The standard is elevated when the motion to amend is filed after the court's scheduling order deadline for amendment of pleadings. A motion to amend that is filed beyond the deadline established in a scheduling order requires an amendment of the scheduling order. To obtain an amendment of the scheduling order, a party must demonstrate good cause. Johnson v. Spencer Press of Maine, Inc., 211 F.R.D. 27, 30 (D. Me. 2002); El-Hajj v. Fortis Benefits Ins. Co., 156 F.Supp.2d 27, 34 (D. Me. 2001); Fed.R.Civ.P. 16(b)(4). A court's decision on good cause “focuses on the diligence (or lack thereof) of the moving party more than it does on any prejudice to the party-opponent.” Steir v. Girl Scouts of the USA, 383 F.3d 7, 12 (1st Cir. 2004). “Particularly disfavored are motions to amend whose timing prejudices the opposing party by ‘requiring a re-opening of discovery with additional costs, a significant postponement of the trial, and a likely major alteration in trial tactics and strategy.'” Id. (quoting Acosta-Mestre v. Hilton Int'l of P.R., Inc., 156 F.3d 49, 52 (1st Cir. 1998)). Ultimately, a court has discretion whether to grant a motion to amend, and that discretion should be exercised on the basis of the particular facts and circumstances of the case. Id.

         The standard of review in an ERISA claim is based in part on a review of the plan and thus is necessarily included in a court's assessment of the merits of a claim:

In ERISA cases, an inquiring court must peruse the plan documents in order to determine the standard of judicial review applicable to a claims administrator's denial of benefits. See Firestone Tire & Rubber Co. v. Bruch, 489 U.S. 101, 115 (1989). A challenge to a denial of benefits is to be reviewed de novo “unless the benefit plan gives the administrator or fiduciary discretionary authority to determine eligibility for benefits or to construe the terms of the plan.” Id. But where the plan documents grant the claims administrator full discretionary authority, the decision is reviewed for abuse of discretion. See Id. at 111; Colby v. Union Sec. Ins. Co. & Mgmt. Co. for Merrimack Anesthesia Assocs. LTD Plan, 705 F.3d 58, 61 (1st Cir. 2013).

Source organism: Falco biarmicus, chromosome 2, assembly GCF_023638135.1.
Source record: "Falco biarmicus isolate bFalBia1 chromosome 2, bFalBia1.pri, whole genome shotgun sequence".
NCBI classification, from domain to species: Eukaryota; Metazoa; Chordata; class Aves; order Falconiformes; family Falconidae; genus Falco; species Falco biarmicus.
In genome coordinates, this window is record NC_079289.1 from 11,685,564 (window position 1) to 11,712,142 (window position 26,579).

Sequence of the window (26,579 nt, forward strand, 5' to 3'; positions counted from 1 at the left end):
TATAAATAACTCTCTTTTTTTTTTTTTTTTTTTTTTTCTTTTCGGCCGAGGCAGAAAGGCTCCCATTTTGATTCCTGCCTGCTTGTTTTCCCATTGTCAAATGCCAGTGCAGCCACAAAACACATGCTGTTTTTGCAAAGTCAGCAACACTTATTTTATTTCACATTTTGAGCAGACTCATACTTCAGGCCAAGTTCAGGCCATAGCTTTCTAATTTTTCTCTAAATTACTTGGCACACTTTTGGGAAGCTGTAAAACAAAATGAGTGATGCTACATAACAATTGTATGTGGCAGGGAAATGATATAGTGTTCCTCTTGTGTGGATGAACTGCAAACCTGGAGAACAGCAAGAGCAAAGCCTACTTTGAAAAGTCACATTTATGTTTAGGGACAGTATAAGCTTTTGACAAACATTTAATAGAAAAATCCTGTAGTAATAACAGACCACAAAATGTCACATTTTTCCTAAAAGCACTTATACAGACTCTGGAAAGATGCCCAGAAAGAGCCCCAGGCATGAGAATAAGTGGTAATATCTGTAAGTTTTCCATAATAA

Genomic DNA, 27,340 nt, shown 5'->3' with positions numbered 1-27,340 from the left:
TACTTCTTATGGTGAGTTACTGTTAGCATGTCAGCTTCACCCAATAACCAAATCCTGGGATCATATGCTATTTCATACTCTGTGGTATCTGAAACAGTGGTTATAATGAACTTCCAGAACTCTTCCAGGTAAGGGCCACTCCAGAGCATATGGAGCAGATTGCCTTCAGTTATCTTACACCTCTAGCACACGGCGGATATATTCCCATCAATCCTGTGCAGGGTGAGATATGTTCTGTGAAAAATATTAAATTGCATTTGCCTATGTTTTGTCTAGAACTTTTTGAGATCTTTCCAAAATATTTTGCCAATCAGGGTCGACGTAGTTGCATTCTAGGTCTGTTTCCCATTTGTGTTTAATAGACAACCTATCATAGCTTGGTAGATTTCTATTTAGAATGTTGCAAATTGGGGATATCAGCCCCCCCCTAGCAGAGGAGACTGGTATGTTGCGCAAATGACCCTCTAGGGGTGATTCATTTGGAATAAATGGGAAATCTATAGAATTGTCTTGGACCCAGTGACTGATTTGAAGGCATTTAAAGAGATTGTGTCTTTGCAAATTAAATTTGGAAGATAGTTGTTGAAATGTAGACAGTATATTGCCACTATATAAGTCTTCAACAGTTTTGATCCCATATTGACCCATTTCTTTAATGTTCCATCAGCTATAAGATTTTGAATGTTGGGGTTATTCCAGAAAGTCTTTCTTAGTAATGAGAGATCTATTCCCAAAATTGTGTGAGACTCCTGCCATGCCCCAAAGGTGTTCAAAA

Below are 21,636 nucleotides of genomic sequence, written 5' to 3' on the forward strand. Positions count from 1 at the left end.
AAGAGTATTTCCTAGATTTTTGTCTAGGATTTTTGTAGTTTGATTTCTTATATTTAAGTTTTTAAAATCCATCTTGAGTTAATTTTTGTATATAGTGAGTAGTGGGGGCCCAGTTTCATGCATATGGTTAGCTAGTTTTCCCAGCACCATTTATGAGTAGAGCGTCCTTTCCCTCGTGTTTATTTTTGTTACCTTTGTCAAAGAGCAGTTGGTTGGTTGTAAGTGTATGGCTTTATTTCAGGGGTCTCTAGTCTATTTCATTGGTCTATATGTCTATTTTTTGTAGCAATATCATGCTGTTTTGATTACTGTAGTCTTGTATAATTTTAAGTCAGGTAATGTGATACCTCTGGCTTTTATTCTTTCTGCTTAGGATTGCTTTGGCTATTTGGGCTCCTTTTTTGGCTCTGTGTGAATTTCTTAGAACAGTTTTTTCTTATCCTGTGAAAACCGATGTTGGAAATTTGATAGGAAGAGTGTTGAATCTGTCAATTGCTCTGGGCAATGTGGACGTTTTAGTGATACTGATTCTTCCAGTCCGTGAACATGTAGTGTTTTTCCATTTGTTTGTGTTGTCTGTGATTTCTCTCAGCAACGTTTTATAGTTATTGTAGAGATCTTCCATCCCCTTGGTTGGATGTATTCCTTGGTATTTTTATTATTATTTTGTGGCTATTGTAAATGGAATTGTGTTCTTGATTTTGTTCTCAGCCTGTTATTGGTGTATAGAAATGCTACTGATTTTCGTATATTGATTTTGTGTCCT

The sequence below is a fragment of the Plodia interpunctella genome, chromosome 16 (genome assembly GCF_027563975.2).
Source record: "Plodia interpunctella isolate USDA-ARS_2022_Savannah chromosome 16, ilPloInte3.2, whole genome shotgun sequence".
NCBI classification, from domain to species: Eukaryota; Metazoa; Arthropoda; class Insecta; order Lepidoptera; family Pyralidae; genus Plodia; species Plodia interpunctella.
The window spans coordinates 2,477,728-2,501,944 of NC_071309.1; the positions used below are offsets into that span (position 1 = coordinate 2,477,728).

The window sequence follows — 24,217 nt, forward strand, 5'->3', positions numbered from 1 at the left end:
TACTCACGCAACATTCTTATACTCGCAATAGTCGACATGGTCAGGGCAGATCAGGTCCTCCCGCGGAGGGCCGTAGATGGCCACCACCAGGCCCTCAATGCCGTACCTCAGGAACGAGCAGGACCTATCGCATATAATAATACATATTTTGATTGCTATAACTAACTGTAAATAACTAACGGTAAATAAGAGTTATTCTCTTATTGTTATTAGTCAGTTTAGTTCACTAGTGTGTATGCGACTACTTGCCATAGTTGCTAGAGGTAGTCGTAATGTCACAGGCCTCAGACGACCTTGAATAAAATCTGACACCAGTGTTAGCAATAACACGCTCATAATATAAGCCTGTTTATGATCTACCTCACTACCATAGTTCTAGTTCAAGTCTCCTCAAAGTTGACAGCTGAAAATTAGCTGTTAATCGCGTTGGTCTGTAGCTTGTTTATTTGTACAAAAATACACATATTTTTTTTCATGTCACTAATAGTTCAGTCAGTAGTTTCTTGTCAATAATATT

McDonough v. Aetna Life Ins. Co., 783 F.3d 374, 379 (1st Cir. 2015) (observing that even the deferential standard “is not without some bite, ” particularly where the defendant “suffers from a structural conflict of interest”). The First Circuit has explained that the de novo review standard is the “default” standard, unless the court determines otherwise in the course of its review of the claim. Rodriguez-Lopez v. Triple-S Vida, Inc., 850 F.3d 14, 20 (1st Cir. 2017).

         In the Court's view, because the standard of review is derived in part from an assessment of the plan documents, which the Court will review as part of its assessment of the merits of the claim, the Court would typically determine the applicable standard of review as part of its analysis of the merits of the claim. Indeed, the parties will presumably address the applicable standard of the review in their motions for judgment. Plaintiff's motion, therefore, is unnecessary. That is, an amendment to the complaint is not required ...